Julie is already taking birth control pills, but Mark uses a condom too, just to be safe. They both enjoy it, but they decide not to do it again. They keep that night as a special secret between them, which makes them feel even closer to each other.


 

 It’s interesting... while only about 20% agreed with the behaviour of the siblings, the remaining 80% weren’t able to come up with a compelling and sound rational explanation. The affective flash of disgust (that’s the elephant in us) took over, and the rider - that’s your consciousness - tried to fabricate an explanation to support your stance.

Elicit emotions and the rest will take care of itself

To recap; the mind is divided into two parts, like a rider (controlled processes) on an elephant (automatic processes - like your reaction to the story above). The rider evolved to serve the elephant. It creates post-hoc rational justifications for our subconscious (the elephant).


Once you manage to evoke emotions, the rational part inside us will try to do whatever it can to protect those gut feelings, acting almost like a (sometimes really bad!) spokesperson.


Knowing the above, can you now see why signs like this


Or this...


… were able to cut through all the rational ‘noise’ of experts?


What does it all mean for your digital assets?

Because we live in a world where intuitions come first and reasoning second, the moment you engage in any form of communication (online or offline), you are entering the business of eliciting new intuitions, not rationales.


To use the metaphor from the book one last time, it means that your website or mobile app needs to speak to your users’ elephants first and riders second.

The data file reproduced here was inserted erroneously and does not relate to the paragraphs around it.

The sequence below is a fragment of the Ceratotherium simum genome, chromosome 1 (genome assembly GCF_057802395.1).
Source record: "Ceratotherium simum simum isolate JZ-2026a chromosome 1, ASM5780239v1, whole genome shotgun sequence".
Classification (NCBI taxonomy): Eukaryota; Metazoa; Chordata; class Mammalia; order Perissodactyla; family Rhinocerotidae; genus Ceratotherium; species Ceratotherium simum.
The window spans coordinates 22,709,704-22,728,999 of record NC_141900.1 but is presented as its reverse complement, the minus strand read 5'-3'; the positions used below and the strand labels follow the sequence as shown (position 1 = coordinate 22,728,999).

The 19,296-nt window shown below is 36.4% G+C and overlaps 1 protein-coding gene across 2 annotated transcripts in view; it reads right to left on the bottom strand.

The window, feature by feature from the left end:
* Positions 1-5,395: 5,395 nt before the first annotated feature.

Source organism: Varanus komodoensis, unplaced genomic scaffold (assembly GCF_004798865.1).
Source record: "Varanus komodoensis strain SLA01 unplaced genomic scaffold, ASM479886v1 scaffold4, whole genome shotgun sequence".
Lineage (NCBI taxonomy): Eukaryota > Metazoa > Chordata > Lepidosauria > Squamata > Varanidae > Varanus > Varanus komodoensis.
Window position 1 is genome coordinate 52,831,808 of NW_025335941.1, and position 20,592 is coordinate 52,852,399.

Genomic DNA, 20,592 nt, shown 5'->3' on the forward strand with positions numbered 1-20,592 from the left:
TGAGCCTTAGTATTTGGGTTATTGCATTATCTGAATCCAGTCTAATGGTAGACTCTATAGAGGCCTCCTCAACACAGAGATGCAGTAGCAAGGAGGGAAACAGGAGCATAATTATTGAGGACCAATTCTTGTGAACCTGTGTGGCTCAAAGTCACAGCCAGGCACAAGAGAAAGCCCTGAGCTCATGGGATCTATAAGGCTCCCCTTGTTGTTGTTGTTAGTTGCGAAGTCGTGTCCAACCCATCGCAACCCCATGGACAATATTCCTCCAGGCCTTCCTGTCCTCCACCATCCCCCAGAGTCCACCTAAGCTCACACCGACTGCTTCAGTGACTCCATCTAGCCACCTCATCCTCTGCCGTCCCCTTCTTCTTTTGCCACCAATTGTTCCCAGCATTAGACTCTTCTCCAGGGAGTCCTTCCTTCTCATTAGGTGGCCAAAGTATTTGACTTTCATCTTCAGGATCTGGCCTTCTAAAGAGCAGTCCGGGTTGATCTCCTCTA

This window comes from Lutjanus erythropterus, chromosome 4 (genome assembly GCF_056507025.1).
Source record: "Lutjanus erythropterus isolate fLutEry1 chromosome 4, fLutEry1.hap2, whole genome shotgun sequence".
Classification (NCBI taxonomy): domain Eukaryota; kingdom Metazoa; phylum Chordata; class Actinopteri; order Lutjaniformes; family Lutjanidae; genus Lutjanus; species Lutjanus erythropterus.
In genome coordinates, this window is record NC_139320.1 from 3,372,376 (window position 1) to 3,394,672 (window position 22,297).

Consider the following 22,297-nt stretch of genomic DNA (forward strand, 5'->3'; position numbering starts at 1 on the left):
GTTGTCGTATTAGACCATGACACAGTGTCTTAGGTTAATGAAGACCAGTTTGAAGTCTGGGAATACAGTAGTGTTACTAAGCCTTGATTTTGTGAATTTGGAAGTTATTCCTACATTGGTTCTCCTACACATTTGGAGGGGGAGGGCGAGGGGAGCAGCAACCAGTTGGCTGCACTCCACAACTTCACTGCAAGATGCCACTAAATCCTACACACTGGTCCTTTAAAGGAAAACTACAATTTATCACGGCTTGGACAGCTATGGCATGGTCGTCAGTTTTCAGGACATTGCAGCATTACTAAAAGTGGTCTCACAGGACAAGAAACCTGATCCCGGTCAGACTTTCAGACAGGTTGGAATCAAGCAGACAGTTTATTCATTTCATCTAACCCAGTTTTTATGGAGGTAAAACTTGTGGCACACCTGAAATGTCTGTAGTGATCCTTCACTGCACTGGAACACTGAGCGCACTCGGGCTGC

Many times, it boils down to simply making your users’ experience intuitive and being empathetic to their needs, but you can go beyond that:


  • Think in terms of the whole experience, rather than discrete areas like copy or UI elements (they do matter, but it’s equally important for them to be in harmony with each other). What emotions do you want to elicit?

  • Learn what the applications of behavioural economics in digital design are. From well-documented cognitive nudges like social proof, anchoring and loss aversion to image treatment and choice architecture, there’s a wealth of information out there on the subject.

  • Test all of the above (who said that dealing with all that’s irrational is not a rational thing in the end?).


Embracing our predictable irrationality also means that you can stay away from dark patterns and, in general, use the light side of the force. Just like several online hotel booking sites are now being investigated by the Competition and Markets Authority over their overly aggressive methods of abusing the unconscious in us, you too don’t want to become the Brexiteers or Trumps of the digital landscape.

 

 


 

To learn more about how you can ride this new wave of digital, I’d like to invite you to an event some of my colleagues are organising. They have been trying to figure out the intersection of human behaviour and tech for years, and are sharing what they learned along the way. You can RSVP for the Limitless event here.


Takeaways

  • Ultimately, the subconscious mind calls the shots - if we work with this fact, we are able to create digital experiences that truly engage and inspire.

Meet the Author

  • Jakub Šenkyřík
  • Digital Producer
Whether it’s enhancing a website helping rugby teams find the right sponsor, working with management consultants on changing how a top 10 German energy provider conducts their business, or stopping men dying too young by working with the Movember foundation, parachuting himself into the unknown has been a staple of the digital career Jakub has started building in London.